Hericium is a genus of edible mushrooms in the family Hericiaceae. Species in this genus are white and fleshy and grow on dead or dying wood; fruiting bodies resemble a mass of fragile icicle-like spines that are suspended from either a branched supporting framework or from a tough, unbranched cushion of tissue. This distinctive structure has earned Hericium species a variety of common names—monkey's head, lion's mane, and bear's head are examples. Taxonomically, this genus was previously placed within the order Aphyllophorales, but recent molecular studies now place it in the Russulales. Hericium means hedgehog in Latin.
The genus Hericium was originally described by Christian Hendrik Persoon in 1794. It was mentioned by Elias Magnus Fries in the Systema Mycologicum (1822); Fries considered it to be synonymous with the tribe Merisma of the genus Hydnum. In 1825 he recognized Hericium as a distinct genus, although not in the same sense as the genus would be known later. It is native to North America.
In 2004, the phylogenetic relationships of Hericium species were analysed by comparing the rDNA internal transcribed spacer sequences of H. abietis, H. alpestre, H. americanum, H. coralloides, H. erinaceum, H. erinaceus and H. laciniatum. This analysis separated H. erinaceum from the six other Hericium species, and showed that H. erinaceus, H. abietis, H. americanum, and H. coralloides are closely related each to other but genetically diverged from H. alpestre and H. laciniatum. Molecular genetic markers have been developed that allow for quick and sensitive identification of Hericium species using the polymerase chain reaction.
The family Hericiaceae, to which Hericium belongs, belongs to the russuloid clade of basidiomycetes, making it phylogenetically related to the Auriscalpiaceae, the Bondarzewiaceae, and the Echinodontiaceae.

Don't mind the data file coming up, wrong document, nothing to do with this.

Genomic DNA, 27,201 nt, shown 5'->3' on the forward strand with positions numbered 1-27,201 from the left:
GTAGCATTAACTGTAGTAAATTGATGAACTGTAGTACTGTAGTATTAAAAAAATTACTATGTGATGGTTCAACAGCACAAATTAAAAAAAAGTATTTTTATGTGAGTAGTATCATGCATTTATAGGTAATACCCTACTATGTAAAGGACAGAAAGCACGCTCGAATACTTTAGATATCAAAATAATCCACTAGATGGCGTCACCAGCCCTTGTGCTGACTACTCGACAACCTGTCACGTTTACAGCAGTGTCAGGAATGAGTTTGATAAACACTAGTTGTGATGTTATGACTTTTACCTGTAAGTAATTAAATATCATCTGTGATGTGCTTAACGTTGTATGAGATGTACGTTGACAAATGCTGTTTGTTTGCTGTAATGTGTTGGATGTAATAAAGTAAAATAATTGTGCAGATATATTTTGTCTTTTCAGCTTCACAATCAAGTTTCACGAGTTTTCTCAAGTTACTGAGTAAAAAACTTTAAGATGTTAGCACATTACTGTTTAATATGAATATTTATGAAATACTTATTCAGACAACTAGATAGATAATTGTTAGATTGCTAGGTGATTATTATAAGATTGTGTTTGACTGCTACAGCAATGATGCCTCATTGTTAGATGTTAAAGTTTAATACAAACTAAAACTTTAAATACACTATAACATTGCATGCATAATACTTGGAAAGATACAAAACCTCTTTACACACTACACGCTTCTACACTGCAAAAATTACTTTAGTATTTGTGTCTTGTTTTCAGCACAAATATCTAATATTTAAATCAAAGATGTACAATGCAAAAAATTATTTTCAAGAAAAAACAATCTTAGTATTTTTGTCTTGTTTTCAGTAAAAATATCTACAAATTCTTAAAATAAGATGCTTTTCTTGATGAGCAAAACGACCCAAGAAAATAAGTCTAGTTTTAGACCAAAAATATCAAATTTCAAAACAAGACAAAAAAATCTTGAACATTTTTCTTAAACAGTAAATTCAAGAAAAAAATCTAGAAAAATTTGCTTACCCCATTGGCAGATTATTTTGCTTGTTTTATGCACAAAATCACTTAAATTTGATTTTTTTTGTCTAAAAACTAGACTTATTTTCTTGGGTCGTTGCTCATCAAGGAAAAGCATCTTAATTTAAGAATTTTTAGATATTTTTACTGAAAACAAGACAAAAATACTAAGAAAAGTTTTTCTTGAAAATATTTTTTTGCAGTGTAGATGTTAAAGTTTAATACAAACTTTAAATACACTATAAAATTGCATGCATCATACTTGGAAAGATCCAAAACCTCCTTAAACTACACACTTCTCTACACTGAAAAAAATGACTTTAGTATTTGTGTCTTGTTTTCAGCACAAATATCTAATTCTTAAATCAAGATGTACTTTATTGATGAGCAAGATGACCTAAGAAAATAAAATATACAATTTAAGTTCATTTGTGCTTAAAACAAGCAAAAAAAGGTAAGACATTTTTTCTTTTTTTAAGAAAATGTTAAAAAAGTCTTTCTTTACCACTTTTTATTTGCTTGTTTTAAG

The fruit bodies typically have short stalks and are attached laterally to the host tree. Mature specimens are easily identified by drooping spines which hang down; the spines may be arranged in clusters or more usually, in rows. Positive identification of immature specimens can be more difficult as they often begin as a single clump, developing their branches as they age. They have no caps and contain spiny amyloid spores and numerous gloeopleurous hyphae filled with oil droplets. The spores are spherical to ellipsoid, smooth or covered with very fine warts.
Distribution and habitat
Hericium species are found extensively in the northern parts of the world, including North America, Europe, and Asia, often growing on old, fallen logs in dark and shaded areas of deciduous and Alpine forests.
Hericium species are commonly found and consumed in North America and China. The species is readily cultivated. Hericium is used in the folk medicine of China and Japan, but there is no high-quality clinical research as of 2020 to indicate that it has any medicinal or biological properties. The genus Hericium produces the phytochemicals, erinacines and hericenones, which are cyathane metabolites under basic research.
|Hericium abietis||Found on dead wood of conifers, especially fir and Douglas fir.||North America|
|Hericium alpestre||A European species, confirmed—using sexual incompatibility studies—to be a distinct species from H. coralloides in 1983. Found in montane areas, typically on newly fallen trunks and stumps of Fir (Abies species). Spores are 5–6.5 by 4.5–5.5 µm.||Slovenia|
|Hericium americanum ("Bear's-head tooth")||solitary or clustered on dead or living deciduous wood, rarely on conifers||east of the Great Plains|
|Hericium bharengense||Sikkim Himalaya (India)|
|Hericium botryoides||Found growing on Quercus myrsinifolia||Sapporo，Japan|
|Hericium cirrhatum ("Spine-face")||This species' fruiting body is branched, with shell-shaped caps.||southern England|
|Hericium coralloides ("Comb tooth"; "coral spine fungus")||Found on Beech (Fagus sylvatica) and Fir. Spores have dimensions of 3.5–5 by 3–4 µm.||Widely distributed in Europe|
|Hericium erinaceus ("Bearded tooth", "Tree hedgehog, "Monkeyhead")||Found on living oak and beech trees.||North America, Europe and Asia|
|Hericium yumthangense||small rooting base, intricate three tier branching system, 8-13mm long spines||India: Sikkim|
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